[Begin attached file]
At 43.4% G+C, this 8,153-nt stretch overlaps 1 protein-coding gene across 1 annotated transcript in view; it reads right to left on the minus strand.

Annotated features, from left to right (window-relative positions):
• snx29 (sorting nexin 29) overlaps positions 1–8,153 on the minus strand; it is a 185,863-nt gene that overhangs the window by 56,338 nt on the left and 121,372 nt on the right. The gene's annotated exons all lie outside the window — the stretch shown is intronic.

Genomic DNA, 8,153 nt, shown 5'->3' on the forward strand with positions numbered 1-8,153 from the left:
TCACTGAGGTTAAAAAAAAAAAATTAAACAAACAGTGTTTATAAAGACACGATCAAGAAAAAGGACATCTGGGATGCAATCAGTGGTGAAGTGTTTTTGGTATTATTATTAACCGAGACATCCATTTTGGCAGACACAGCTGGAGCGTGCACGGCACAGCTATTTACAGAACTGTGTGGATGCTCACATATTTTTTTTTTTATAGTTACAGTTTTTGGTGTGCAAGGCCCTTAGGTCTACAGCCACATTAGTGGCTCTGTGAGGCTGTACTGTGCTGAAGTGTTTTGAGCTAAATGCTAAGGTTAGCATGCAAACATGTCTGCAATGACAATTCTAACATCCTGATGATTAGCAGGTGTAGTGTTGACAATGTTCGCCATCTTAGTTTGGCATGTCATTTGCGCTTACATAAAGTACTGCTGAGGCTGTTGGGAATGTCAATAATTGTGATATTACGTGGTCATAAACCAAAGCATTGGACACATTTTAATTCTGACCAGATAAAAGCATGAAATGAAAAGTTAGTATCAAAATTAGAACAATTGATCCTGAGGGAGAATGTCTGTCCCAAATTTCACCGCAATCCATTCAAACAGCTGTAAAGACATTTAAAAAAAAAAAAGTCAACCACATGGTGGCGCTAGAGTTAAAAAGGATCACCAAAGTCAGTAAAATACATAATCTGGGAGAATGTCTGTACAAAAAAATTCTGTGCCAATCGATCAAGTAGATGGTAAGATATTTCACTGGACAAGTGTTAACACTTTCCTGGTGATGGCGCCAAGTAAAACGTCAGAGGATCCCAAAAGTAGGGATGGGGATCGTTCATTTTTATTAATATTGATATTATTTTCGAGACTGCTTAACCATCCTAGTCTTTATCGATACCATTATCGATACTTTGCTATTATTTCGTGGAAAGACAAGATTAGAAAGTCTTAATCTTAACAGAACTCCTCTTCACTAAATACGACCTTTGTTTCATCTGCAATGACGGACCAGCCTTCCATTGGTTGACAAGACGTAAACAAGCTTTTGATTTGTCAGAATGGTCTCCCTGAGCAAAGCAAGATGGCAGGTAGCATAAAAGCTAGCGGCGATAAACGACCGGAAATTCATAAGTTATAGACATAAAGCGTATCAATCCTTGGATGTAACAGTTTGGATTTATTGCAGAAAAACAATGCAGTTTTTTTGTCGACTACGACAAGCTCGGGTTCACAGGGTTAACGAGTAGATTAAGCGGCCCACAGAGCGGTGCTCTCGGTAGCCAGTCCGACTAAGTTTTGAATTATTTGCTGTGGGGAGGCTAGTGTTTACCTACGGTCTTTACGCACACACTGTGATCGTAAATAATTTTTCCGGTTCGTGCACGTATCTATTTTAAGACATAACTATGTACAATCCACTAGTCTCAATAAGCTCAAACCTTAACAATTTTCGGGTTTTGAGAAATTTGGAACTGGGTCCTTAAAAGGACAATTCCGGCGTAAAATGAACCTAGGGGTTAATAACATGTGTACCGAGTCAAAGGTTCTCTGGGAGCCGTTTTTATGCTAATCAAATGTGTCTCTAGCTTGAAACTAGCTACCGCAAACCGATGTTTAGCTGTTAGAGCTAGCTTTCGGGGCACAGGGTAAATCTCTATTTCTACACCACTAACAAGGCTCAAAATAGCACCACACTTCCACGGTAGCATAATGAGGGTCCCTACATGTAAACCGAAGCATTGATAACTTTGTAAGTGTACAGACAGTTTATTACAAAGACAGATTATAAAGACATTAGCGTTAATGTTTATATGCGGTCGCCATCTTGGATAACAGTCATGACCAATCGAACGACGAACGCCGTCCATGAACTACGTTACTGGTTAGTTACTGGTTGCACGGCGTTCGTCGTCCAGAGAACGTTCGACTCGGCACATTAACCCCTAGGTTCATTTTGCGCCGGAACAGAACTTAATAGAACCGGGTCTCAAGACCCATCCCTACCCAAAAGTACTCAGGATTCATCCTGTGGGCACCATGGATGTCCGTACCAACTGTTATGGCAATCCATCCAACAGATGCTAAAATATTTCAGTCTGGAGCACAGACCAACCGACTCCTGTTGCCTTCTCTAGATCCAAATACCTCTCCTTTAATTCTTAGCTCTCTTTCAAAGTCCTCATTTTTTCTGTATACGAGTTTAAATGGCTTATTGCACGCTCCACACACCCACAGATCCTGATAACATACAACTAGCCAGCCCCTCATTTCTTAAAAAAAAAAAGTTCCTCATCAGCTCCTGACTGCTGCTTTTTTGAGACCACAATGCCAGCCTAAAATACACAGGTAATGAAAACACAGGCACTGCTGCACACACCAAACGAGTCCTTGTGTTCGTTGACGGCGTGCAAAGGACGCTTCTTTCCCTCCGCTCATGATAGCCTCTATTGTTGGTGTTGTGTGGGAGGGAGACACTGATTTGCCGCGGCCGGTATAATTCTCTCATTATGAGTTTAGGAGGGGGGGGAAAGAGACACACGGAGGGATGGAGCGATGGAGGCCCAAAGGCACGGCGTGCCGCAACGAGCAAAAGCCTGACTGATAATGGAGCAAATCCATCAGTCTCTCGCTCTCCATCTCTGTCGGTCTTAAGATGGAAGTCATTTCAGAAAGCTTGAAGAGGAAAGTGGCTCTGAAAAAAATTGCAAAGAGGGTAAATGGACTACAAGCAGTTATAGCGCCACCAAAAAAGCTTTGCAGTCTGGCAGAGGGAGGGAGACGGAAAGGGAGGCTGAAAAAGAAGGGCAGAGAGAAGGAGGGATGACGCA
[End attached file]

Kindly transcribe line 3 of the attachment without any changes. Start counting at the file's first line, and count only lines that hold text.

• snx29 (sorting nexin 29) overlaps positions 1–8,153 on the minus strand; it is a 185,863-nt gene that overhangs the window by 56,338 nt on the left and 121,372 nt on the right. The gene's annotated exons all lie outside the window — the stretch shown is intronic.